When I received an e-mail from Alvah Beander that Sonny Duke had died, I did not know anything about Sonny until Alvah told me. I started inquiring about Sonny from my Elderly Advisors. After talking to my advisors, I knew I had to write about Sonny. I contacted his cousin, William “Bill” Gordon and Sonny’s daughter, Wanda Duke Kyler.
As I was researching and writing the article on Sonny, I thought to myself how many African Americans in Alexandria did not know Sonny. Sonny’s life as a businessperson was exceptional and an inspiration to individuals who want to embark on their own business, especially for African Americans.
Through the research and interviews with his cousin and daughter, I was able to reveal Sonny’s passion for being the best businessperson he could be. He valued his customers and he strived to deliver his customers’ clothes within 24 hours. He dressed for success and he rolled up his sleeves to do their clothes even when he had a staff to do the work.
Sonny worked long hours even when his health was failing. He was truly dedicated to making his customers satisfied, which result in his business being successful. His customers were in Alexandria and in Fairfax, Virginia. Sonny’s success really came from his parents that groomed him to be a businessperson. He worked beside his parents in their business starting at the age of thirteen. By the time he was eighteen, his parents made him a manager at their drycleaners.
The life of Sonny is an example of the young learning from their elders. Sonny was good in listening and learning from his elders because his life was a testimony to what he accomplished by learning from them.
California’s Firefighter with Family Ties from Alexandria, Virginia.
Behind the scenes of the Alexandria Gazette Packet’s article on, “Reuben Anthony Burton – “Making His Ancestors Proud” dated April 18, 2019.
Alexandria descendants are located throughout the United States, they are doing remarkable things across the United States. One young man with strong family ties in Alexandria, Reuben Anthony Burton is a California Firefighter. Reuben’s mother, Frances Norton-Burton who also lives in California has several generations of her Norton, Carter and Robinson families who had made Alexandria their home. Although Reuben was not born in Alexandria, his mother made sure that he knew his Alexandria roots. Reuben was christened at the Roberts Memorial United Methodist Church which is the home church of the Carter/Robinson families since the Civil War. Reuben’s grandfather, Arthur Norton and his family had been members of Shiloh Baptist Church in Alexandria since the Civil War.
Just like Reuben’s Alexandria cousins, Clayton Thompson and Kendall Thompson, they all
decided to be firefighters. As a child Reuben wanted to be a firefighter, he found out what he needed to do to make it happen and he did it. He is an inspiration to all young people that wants to make their dreams a reality through obtaining the necessary skills to achieve their goal.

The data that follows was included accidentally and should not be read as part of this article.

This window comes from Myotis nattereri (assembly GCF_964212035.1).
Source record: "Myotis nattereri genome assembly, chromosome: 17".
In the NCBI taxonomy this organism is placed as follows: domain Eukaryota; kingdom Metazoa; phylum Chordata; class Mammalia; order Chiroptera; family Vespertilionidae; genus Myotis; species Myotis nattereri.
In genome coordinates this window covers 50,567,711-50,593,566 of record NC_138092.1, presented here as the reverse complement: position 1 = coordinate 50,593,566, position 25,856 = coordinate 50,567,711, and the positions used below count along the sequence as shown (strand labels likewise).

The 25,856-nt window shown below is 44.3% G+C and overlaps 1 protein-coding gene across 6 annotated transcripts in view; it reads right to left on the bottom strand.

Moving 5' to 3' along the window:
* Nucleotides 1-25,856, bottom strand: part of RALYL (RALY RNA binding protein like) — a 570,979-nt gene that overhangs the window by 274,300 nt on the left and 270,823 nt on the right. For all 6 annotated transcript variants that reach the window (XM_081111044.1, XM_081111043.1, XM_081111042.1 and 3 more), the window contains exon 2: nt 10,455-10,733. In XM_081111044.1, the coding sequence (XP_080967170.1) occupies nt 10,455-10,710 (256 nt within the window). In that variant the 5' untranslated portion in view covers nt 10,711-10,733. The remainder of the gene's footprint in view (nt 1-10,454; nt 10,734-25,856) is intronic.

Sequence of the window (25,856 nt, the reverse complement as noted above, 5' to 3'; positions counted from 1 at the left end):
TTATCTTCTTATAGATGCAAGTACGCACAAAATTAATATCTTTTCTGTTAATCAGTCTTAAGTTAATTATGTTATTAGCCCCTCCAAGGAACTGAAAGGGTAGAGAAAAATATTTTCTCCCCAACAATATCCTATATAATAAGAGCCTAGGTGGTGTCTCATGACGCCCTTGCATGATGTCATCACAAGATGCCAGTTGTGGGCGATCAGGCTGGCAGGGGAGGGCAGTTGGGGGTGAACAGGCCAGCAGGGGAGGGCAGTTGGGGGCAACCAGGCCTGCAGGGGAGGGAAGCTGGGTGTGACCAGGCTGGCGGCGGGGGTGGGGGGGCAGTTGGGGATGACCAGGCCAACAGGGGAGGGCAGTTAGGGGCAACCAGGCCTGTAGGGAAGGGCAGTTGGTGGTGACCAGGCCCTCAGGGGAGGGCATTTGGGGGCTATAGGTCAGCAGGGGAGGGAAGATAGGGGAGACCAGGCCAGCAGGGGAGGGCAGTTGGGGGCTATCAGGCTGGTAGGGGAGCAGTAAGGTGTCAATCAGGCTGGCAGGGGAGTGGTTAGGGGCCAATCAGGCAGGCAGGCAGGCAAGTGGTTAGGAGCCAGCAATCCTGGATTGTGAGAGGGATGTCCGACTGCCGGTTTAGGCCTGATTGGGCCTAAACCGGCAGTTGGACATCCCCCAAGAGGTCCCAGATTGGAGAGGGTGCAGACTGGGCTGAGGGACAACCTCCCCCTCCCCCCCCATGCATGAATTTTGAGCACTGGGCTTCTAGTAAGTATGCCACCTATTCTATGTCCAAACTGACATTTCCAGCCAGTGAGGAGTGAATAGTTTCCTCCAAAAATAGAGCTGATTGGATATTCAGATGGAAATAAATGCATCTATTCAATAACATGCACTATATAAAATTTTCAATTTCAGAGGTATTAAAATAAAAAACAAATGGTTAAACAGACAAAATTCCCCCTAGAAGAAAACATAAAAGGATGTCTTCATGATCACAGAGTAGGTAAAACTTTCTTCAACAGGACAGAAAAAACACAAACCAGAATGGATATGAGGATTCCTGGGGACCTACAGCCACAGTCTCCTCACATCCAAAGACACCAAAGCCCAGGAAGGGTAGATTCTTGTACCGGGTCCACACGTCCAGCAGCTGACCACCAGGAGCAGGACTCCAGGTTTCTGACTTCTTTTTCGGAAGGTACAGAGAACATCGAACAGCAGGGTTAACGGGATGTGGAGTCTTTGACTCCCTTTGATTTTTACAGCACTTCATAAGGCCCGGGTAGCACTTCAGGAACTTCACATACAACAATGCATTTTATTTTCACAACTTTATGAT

In 2015, we celebrated the 150th year anniversary of the end of the Civil War. Now, we are in the 150th year anniversary dates of the “Reconstruction Era”. The Reconstruction Era refers to the period in the United States history that immediately was instituted after the Civil War. This Era was a rebuilding of the Nation and a period of time that the federal government set conditions to include the rebellious Southern states back into the Union. But this also was a period of time for all African Americans to participate in their own destiny and to claim their rightful place among other citizens.
For the first time, all African Americans are recorded in Federal, State, and County records with first and last names. Since individual States and their people heard that the Civil War had ended at different times, one must note that certain Reconstruction records might not have started in those States until after 1865. Many scholars agree that the “Reconstruction Era” was from 1865 – 1877.
In celebrating the “Reconstruction Era” on this blog site, I will be posting many blogs that will have genealogy value. The blogs include research on African Americans in Alexandria during the Reconstruction Era.
Please visit my business web site at http://www.findingthingsforu.com for my upcoming lectures and workshops that will include “Reconstruction Era” type lectures. Thanks!
For 2015, I will be doing a series of articles in celebration of the end of the Civil War. Alexandria African Americans contributed a lot to the growth and history of Alexandria, VA. The forgotten historical contributions of many African Americans in Alexandria have been unknown for far too long. Great accomplishments were made in the 19th Century; but by 1900 many accomplishments were pushed back by Jim Crow laws and segregation. For one whole year, my blog will take you back in time to Alexandria in the 19th Century (1800 – 1899). These articles will focus on the contributions that African Americans made in Alexandria including business, politics, churches, occupations, education, and the continuing fight for their civil rights in the 19th Century. I will start posting these articles twice a month starting on January 11, 2015. If you are not following my Blog, please go to my Blog and sign up to receive notices of upcoming blogs at http://www.theotheralexandria.com. Thanks!